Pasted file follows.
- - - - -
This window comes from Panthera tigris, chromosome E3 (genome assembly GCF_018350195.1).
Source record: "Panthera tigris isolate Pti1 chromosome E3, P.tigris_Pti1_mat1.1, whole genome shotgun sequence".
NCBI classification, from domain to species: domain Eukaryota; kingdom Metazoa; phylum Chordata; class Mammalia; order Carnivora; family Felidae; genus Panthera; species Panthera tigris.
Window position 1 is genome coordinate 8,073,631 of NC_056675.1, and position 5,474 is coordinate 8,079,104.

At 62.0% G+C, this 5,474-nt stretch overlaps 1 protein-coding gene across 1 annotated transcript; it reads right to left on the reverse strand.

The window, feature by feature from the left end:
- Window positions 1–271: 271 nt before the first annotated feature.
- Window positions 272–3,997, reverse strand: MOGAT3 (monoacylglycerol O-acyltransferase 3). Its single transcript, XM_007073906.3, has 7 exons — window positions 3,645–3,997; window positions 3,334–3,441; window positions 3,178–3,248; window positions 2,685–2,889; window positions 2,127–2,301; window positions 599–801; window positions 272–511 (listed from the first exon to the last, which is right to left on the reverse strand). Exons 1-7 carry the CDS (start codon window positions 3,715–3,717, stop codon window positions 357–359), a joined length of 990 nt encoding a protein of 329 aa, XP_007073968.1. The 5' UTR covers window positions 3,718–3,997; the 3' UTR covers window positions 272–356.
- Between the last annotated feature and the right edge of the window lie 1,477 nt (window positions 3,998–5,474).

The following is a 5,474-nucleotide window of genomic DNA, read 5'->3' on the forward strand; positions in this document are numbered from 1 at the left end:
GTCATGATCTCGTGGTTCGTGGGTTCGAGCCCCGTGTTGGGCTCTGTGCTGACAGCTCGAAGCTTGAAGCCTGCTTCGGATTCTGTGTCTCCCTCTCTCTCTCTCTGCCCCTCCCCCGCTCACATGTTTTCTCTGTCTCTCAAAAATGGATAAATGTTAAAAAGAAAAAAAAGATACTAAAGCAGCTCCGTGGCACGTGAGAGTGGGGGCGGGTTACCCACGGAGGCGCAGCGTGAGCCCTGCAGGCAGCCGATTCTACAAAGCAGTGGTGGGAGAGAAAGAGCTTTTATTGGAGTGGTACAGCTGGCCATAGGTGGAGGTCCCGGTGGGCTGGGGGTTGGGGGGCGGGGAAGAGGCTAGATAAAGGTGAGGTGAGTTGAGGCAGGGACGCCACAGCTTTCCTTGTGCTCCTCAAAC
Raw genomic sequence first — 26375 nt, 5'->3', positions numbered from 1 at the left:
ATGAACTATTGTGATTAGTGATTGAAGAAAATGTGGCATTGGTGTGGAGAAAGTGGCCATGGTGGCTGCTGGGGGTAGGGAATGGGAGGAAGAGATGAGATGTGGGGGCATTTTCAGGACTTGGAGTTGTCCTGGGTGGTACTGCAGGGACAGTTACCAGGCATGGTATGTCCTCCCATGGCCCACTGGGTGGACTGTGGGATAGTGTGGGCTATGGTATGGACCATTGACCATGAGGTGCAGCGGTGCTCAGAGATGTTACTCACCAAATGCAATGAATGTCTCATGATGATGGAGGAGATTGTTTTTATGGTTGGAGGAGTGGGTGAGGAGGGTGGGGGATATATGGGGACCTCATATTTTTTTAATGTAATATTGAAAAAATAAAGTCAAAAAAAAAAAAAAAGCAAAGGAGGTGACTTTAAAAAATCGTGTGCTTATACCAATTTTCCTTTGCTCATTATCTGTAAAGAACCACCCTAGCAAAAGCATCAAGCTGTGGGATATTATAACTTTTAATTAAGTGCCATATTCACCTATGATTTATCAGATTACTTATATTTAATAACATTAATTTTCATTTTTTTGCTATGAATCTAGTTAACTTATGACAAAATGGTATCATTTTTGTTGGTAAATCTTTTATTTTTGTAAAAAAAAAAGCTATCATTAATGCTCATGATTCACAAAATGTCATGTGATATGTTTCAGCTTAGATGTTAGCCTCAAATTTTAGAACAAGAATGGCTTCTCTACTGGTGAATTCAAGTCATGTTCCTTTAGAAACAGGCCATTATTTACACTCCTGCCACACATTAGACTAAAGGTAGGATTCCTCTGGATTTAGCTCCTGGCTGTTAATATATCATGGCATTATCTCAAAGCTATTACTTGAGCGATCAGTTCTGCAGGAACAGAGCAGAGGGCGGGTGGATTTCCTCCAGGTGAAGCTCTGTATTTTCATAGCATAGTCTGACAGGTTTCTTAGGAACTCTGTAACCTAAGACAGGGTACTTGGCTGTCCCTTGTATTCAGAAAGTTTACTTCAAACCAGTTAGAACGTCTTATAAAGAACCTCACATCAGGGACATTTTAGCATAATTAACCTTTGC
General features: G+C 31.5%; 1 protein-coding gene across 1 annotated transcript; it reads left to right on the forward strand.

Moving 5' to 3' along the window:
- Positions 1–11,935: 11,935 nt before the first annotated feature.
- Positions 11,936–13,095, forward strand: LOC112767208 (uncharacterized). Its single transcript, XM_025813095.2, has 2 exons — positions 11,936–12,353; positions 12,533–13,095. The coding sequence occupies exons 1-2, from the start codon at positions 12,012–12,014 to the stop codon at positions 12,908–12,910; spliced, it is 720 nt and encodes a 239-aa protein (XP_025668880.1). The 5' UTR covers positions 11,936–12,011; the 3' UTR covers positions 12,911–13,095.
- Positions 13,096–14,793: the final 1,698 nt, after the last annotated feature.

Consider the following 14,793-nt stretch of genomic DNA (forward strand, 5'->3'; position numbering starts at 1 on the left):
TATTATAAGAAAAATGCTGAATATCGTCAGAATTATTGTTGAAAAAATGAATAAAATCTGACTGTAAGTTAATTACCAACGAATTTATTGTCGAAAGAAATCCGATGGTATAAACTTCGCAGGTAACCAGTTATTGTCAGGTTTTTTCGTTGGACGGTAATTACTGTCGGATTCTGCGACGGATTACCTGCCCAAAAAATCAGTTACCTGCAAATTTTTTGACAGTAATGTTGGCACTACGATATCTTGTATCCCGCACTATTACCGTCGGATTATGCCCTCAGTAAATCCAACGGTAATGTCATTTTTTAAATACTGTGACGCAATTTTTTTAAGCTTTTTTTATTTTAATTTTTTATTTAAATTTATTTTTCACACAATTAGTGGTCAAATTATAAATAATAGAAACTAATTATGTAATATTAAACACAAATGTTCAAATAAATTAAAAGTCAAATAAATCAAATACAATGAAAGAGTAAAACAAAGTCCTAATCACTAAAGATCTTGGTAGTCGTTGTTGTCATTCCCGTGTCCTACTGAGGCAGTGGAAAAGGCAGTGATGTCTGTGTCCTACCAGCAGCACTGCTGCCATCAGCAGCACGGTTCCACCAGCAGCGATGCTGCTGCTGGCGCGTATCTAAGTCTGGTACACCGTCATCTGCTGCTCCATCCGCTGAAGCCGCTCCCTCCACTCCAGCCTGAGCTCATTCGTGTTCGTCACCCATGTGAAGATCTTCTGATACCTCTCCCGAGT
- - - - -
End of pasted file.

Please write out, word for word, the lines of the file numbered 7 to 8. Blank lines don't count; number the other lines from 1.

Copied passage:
- Window positions 1–271: 271 nt before the first annotated feature.
- Window positions 272–3,997, reverse strand: MOGAT3 (monoacylglycerol O-acyltransferase 3). Its single transcript, XM_007073906.3, has 7 exons — window positions 3,645–3,997; window positions 3,334–3,441; window positions 3,178–3,248; window positions 2,685–2,889; window positions 2,127–2,301; window positions 599–801; window positions 272–511 (listed from the first exon to the last, which is right to left on the reverse strand). Exons 1-7 carry the CDS (start codon window positions 3,715–3,717, stop codon window positions 357–359), a joined length of 990 nt encoding a protein of 329 aa, XP_007073968.1. The 5' UTR covers window positions 3,718–3,997; the 3' UTR covers window positions 272–356.